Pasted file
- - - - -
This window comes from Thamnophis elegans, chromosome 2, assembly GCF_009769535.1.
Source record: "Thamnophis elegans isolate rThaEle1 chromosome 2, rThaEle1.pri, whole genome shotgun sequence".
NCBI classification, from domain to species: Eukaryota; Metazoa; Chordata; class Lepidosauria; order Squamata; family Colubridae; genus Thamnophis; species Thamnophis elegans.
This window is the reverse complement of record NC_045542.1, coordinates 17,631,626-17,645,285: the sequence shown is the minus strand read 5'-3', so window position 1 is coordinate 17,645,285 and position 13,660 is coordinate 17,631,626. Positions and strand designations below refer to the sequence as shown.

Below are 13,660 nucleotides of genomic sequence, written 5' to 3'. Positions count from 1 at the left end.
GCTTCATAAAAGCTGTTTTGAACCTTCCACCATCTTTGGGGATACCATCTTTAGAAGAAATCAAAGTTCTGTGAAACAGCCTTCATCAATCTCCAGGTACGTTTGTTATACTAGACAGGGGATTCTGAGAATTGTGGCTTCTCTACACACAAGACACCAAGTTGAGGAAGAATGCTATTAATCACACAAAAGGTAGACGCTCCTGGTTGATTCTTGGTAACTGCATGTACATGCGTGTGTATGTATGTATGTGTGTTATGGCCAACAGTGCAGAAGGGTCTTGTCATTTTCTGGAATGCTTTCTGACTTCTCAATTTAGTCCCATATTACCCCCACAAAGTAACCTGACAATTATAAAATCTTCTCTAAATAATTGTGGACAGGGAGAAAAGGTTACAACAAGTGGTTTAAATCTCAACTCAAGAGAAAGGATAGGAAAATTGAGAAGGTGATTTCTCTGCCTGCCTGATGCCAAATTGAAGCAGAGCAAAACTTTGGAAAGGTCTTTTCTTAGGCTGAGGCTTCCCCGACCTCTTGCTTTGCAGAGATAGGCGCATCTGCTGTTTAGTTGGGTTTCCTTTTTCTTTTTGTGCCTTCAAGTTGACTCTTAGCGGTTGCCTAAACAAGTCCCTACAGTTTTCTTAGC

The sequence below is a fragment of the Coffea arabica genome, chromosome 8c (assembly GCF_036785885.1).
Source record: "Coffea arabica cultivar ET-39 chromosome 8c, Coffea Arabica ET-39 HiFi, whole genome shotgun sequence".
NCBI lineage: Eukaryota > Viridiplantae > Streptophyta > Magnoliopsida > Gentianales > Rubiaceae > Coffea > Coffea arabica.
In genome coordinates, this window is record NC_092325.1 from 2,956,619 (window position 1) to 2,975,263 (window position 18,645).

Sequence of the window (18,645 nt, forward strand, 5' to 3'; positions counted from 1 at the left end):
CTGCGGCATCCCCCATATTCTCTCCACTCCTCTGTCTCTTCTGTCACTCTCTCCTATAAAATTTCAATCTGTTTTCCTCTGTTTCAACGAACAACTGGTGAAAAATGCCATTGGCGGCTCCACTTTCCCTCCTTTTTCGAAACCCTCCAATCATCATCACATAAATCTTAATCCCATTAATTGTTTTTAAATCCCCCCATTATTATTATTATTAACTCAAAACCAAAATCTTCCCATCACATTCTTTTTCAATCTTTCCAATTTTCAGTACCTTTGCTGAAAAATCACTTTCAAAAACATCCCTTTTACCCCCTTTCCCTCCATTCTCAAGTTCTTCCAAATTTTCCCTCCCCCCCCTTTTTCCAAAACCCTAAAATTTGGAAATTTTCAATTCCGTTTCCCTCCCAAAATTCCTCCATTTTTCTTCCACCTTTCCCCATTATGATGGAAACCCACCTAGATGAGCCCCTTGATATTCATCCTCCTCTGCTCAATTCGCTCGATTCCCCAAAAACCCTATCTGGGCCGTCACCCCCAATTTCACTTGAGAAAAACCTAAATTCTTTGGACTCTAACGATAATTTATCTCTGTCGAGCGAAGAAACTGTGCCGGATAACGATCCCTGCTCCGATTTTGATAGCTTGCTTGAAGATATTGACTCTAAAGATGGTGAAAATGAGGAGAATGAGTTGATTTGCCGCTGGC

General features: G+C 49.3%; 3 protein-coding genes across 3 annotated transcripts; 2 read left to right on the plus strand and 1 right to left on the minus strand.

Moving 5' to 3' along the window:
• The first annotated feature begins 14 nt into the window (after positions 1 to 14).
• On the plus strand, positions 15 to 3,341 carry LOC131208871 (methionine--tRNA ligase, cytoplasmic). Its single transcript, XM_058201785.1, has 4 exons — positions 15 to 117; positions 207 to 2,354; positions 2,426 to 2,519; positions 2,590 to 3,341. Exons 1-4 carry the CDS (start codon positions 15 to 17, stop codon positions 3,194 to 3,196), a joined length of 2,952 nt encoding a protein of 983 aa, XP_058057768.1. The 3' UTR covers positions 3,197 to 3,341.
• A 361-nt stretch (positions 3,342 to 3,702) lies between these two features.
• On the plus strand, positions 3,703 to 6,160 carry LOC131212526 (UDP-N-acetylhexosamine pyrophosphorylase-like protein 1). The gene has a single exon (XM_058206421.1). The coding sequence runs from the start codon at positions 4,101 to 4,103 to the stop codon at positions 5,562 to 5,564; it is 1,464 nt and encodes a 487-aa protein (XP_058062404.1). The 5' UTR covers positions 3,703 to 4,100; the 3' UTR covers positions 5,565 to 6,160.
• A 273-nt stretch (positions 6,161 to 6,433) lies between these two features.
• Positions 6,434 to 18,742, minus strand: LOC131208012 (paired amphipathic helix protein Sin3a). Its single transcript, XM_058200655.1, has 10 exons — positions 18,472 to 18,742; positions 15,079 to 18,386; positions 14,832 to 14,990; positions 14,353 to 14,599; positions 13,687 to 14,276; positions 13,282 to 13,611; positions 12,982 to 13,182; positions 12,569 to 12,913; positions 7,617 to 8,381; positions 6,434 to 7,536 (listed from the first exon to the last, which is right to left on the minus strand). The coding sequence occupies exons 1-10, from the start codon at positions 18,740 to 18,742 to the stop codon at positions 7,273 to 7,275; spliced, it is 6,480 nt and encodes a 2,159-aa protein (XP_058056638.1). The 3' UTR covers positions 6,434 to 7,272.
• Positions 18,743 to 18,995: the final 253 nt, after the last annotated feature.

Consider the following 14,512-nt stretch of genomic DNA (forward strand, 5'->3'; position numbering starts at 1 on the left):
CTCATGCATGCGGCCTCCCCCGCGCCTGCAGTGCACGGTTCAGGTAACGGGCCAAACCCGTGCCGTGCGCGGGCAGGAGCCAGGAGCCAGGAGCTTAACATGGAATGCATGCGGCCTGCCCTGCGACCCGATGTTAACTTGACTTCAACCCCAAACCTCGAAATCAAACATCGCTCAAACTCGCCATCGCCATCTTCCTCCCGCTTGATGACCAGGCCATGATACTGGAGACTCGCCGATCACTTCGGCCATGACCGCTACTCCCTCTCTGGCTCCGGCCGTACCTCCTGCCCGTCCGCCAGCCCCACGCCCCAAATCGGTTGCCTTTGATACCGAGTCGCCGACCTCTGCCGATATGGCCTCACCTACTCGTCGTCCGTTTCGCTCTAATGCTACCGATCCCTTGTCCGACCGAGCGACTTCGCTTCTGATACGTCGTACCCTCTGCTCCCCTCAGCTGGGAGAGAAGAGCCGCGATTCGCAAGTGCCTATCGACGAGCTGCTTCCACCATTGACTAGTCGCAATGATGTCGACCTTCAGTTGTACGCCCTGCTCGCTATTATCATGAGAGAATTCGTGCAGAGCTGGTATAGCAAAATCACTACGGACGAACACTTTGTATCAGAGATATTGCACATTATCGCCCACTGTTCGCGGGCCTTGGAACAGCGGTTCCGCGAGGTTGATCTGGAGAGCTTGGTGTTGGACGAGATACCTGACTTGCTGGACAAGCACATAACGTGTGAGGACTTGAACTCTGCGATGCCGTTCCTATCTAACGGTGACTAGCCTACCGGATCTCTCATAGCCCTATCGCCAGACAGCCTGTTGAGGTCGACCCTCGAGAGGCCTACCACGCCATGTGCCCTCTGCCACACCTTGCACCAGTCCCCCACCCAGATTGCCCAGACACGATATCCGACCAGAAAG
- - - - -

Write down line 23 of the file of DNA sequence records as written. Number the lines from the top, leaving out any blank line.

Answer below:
CTCATGCATGCGGCCTCCCCCGCGCCTGCAGTGCACGGTTCAGGTAACGGGCCAAACCCGTGCCGTGCGCGGGCAGGAGCCAGGAGCCAGGAGCTTAACATGGAATGCATGCGGCCTGCCCTGCGACCCGATGTTAACTTGACTTCAACCCCAAACCTCGAAATCAAACATCGCTCAAACTCGCCATCGCCATCTTCCTCCCGCTTGATGACCAGGCCATGATACTGGAGACTCGCCGATCACTTCGGCCATGACCGCTACTCCCTCTCTGGCTCCGGCCGTACCTCCTGCCCGTCCGCCAGCCCCACGCCCCAAATCGGTTGCCTTTGATACCGAGTCGCCGACCTCTGCCGATATGGCCTCACCTACTCGTCGTCCGTTTCGCTCTAATGCTACCGATCCCTTGTCCGACCGAGCGACTTCGCTTCTGATACGTCGTACCCTCTGCTCCCCTCAGCTGGGAGAGAAGAGCCGCGATTCGCAAGTGCCTATCGACGAGCTGCTTCCACCATTGACTAGTCGCAATGATGTCGACCTTCAGTTGTACGCCCTGCTCGCTATTATCATGAGAGAATTCGTGCAGAGCTGGTATAGCAAAATCACTACGGACGAACACTTTGTATCAGAGATATTGCACATTATCGCCCACTGTTCGCGGGCCTTGGAACAGCGGTTCCGCGAGGTTGATCTGGAGAGCTTGGTGTTGGACGAGATACCTGACTTGCTGGACAAGCACATAACGTGTGAGGACTTGAACTCTGCGATGCCGTTCCTATCTAACGGTGACTAGCCTACCGGATCTCTCATAGCCCTATCGCCAGACAGCCTGTTGAGGTCGACCCTCGAGAGGCCTACCACGCCATGTGCCCTCTGCCACACCTTGCACCAGTCCCCCACCCAGATTGCCCAGACACGATATCCGACCAGAAAG